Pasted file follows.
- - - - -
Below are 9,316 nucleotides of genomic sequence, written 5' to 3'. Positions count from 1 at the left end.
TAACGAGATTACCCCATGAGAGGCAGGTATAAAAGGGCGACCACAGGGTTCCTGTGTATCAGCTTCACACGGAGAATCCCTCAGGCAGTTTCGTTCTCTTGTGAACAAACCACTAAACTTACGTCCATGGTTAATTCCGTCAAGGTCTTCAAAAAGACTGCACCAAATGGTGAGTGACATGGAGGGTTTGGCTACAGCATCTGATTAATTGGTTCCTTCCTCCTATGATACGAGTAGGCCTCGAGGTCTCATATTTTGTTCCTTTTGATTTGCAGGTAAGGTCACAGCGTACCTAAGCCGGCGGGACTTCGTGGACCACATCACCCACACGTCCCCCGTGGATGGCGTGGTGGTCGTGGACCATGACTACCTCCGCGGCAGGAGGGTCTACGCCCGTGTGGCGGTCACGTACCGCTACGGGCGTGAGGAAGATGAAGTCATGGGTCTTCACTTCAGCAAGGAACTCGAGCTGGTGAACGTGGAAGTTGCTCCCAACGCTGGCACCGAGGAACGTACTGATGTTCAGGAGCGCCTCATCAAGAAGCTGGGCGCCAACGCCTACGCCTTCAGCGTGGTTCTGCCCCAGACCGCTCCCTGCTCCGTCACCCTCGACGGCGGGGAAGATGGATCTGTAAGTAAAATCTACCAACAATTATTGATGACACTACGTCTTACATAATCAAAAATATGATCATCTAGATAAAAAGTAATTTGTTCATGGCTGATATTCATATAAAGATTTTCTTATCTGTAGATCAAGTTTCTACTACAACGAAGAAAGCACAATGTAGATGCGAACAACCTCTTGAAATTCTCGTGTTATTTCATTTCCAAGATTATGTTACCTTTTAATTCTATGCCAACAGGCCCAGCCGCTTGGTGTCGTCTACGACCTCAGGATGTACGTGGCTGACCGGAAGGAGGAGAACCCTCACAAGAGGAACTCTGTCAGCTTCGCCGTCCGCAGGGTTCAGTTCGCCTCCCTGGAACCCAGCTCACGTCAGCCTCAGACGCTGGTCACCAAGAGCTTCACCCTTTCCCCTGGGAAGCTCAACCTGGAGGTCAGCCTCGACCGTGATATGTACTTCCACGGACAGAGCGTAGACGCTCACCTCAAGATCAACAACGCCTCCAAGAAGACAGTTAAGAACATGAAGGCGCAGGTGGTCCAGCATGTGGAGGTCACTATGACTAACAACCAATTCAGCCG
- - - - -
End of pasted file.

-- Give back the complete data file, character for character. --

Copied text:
Below are 9,316 nucleotides of genomic sequence, written 5' to 3'. Positions count from 1 at the left end.
TAACGAGATTACCCCATGAGAGGCAGGTATAAAAGGGCGACCACAGGGTTCCTGTGTATCAGCTTCACACGGAGAATCCCTCAGGCAGTTTCGTTCTCTTGTGAACAAACCACTAAACTTACGTCCATGGTTAATTCCGTCAAGGTCTTCAAAAAGACTGCACCAAATGGTGAGTGACATGGAGGGTTTGGCTACAGCATCTGATTAATTGGTTCCTTCCTCCTATGATACGAGTAGGCCTCGAGGTCTCATATTTTGTTCCTTTTGATTTGCAGGTAAGGTCACAGCGTACCTAAGCCGGCGGGACTTCGTGGACCACATCACCCACACGTCCCCCGTGGATGGCGTGGTGGTCGTGGACCATGACTACCTCCGCGGCAGGAGGGTCTACGCCCGTGTGGCGGTCACGTACCGCTACGGGCGTGAGGAAGATGAAGTCATGGGTCTTCACTTCAGCAAGGAACTCGAGCTGGTGAACGTGGAAGTTGCTCCCAACGCTGGCACCGAGGAACGTACTGATGTTCAGGAGCGCCTCATCAAGAAGCTGGGCGCCAACGCCTACGCCTTCAGCGTGGTTCTGCCCCAGACCGCTCCCTGCTCCGTCACCCTCGACGGCGGGGAAGATGGATCTGTAAGTAAAATCTACCAACAATTATTGATGACACTACGTCTTACATAATCAAAAATATGATCATCTAGATAAAAAGTAATTTGTTCATGGCTGATATTCATATAAAGATTTTCTTATCTGTAGATCAAGTTTCTACTACAACGAAGAAAGCACAATGTAGATGCGAACAACCTCTTGAAATTCTCGTGTTATTTCATTTCCAAGATTATGTTACCTTTTAATTCTATGCCAACAGGCCCAGCCGCTTGGTGTCGTCTACGACCTCAGGATGTACGTGGCTGACCGGAAGGAGGAGAACCCTCACAAGAGGAACTCTGTCAGCTTCGCCGTCCGCAGGGTTCAGTTCGCCTCCCTGGAACCCAGCTCACGTCAGCCTCAGACGCTGGTCACCAAGAGCTTCACCCTTTCCCCTGGGAAGCTCAACCTGGAGGTCAGCCTCGACCGTGATATGTACTTCCACGGACAGAGCGTAGACGCTCACCTCAAGATCAACAACGCCTCCAAGAAGACAGTTAAGAACATGAAGGCGCAGGTGGTCCAGCATGTGGAGGTCACTATGACTAACAACCAATTCAGCCG